Home Economics Disaggregated impacts of CAP reforms : proceedings of an OECD workshop.
Materials and method
In order to study the adaptation of farmers’ practices in response to the implementation of the 2003 CAP reform, a mathematical programming model was built. This method allows us to identify the effects of the decoupling on the production system (i.e. the allocation of land areas to different crops, the level of intensification, environmental impact, etc.). An econometric model would not meet this objective because in that type of model there is no change of farmer’s practice; the structure is constant. With the mathematical programming method, the model can stop certain activities or increase others.
Bio-economic model: a farm-level approach
We built a bio-economic model which takes into account the farmer’s response to price variation and several technical and biological elements in order to represent as accurately as possible the functioning of a dairy farm. Mathematical Programming is a technique which enables us to represent the farm functioning in reaction to a set of constraints. It is an appropriate technique because its assumptions correspond to those of classic microeconomics: rationality and the optimising nature of the agent (Hazell and Norton, 1986). This method allows us to study threshold effects and to calculate dual values of inputs (marginal yields). Farm-level modelling enables simultaneous consideration of production, price and policy information.
Any model derived from mathematical optimisation has three basic elements (Matthews etal., 2006): 1) an objective function, which minimises or maximises a function of the set of activity levels; 2) a description of the activities within the system, with coefficients representing their productive responses; and 3) a set of constraints that define the operational conditions and the limits of the model and its activities. Given the objective function, the solution procedure determines the optimal solution considering all activities and restrictions simultaneously.
The model optimises the farm plan, which represents the quantities of different outputs produced and inputs used. The economic results follow from those quantities and their prices. The model is used to estimate the effects of institutional, technical and price changes on the farm plan, economic results and intensification indicators.
Many studies have demonstrated that farmers typically behave in a risk-averse way (Hardaker et al., 2004). As such, farmers often prefer farm plans that provide a satisfactory level of security even if this means sacrificing some income. For the farmer, the main issue raised by variability of price and production is how to respond tactically and dynamically to opportunities or threats in order to generate additional income or to avoid losses. Moreover, during the years 2007, 2008 and 2009, prices of agricultural commodities were subject to strong variations so that we had to take the farmer’s sensitivity to price volatility. For example, the price of milk paid to the producers nearly doubled through 2007, from EUR 240/tonne to EUR 380/tonne before strongly decreasing to EUR 220/tonne in April 2009. Since the beginning of 2010, milk price seems to be on an increasing trend. Prices of cereals such as wheat have followed the same fluctuations. Cereals play a special role in dairy farming because they can be both input and output.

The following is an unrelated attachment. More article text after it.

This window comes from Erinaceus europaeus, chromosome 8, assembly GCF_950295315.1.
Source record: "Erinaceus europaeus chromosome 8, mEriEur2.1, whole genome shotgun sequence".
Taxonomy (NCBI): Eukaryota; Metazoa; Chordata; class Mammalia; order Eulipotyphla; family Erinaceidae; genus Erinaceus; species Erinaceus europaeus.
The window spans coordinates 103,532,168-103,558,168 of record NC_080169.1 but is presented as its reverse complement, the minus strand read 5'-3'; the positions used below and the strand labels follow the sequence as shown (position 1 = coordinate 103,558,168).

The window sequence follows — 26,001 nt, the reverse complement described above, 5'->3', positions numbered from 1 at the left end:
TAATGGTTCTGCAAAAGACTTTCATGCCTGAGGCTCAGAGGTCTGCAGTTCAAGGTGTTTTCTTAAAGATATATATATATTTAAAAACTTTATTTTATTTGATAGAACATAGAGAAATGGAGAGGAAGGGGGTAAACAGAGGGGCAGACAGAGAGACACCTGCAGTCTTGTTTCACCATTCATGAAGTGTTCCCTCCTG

Lambert and McCarl (1985) present a mathematical programming formulation that allows identification of the expected utility function. Their approach, which does not require an assumption of normally distributed income (unlike the E-V, MOTAD and Target MOTAD methods), can accommodate the assumption that the utility function is monotonically increasing and concave (risk-averse). Patten et al. (1988) reformulated this approach as Utility Efficient Programming (UEP). Moreover, Zuhair et al. (1992) show that the negative exponential utility function (with Constant Absolute Risk Aversion, CARA) can better predict farmers’ behaviour than cubic and quadratic functions. The CARA function is a reasonable approximation to the real but unknown utility function: the coefficient of absolute risk variation can be validly applied to consequences in terms of losses and gains for variations in annual income. The UEP method enables the model to take into account asymmetric price distribution: the skewness becomes an element of decision as well as the variation amplitude. Thus, the model maximizes the expected utility of the income as follows:
Maximize: E[U] = p U(k, r), r varying 
with: Uk = 1 - exp(-ra x Zk) where Z is the net farm income for state k, and r is a non-negative parameter representing the coefficient of absolute risk aversion:
where X is a parameter reflecting variation in risk preference, and rmax and rmin are upper and lower bounds of the coefficient of absolute risk aversion (ra).
In a more detailed form, the income Z is defined by:
The central element in the Linear Programming model is the dairy cow. The model represents the operation of a dairy farm for a one-year period. The classical duration of lactation is 305 days, followed by 60 days of drying off. The year is divided into four seasons of 91.25 days. The fecundity rate is lower for the most productive cows, thus decreasing the number of calves per cow per year. Regarding the progeny, it is assumed that, according to the intensification level of the type of farming, 25% to 35% of the dairy cows are replaced per year by heifers raised on the farm. Concerning female calves which are not assigned to replace cows, the model can choose between: 1) selling the calves at the age of 8 days; and 2) keeping the calves until two years old and then selling to the slaughterhouse (with the female slaughter premium).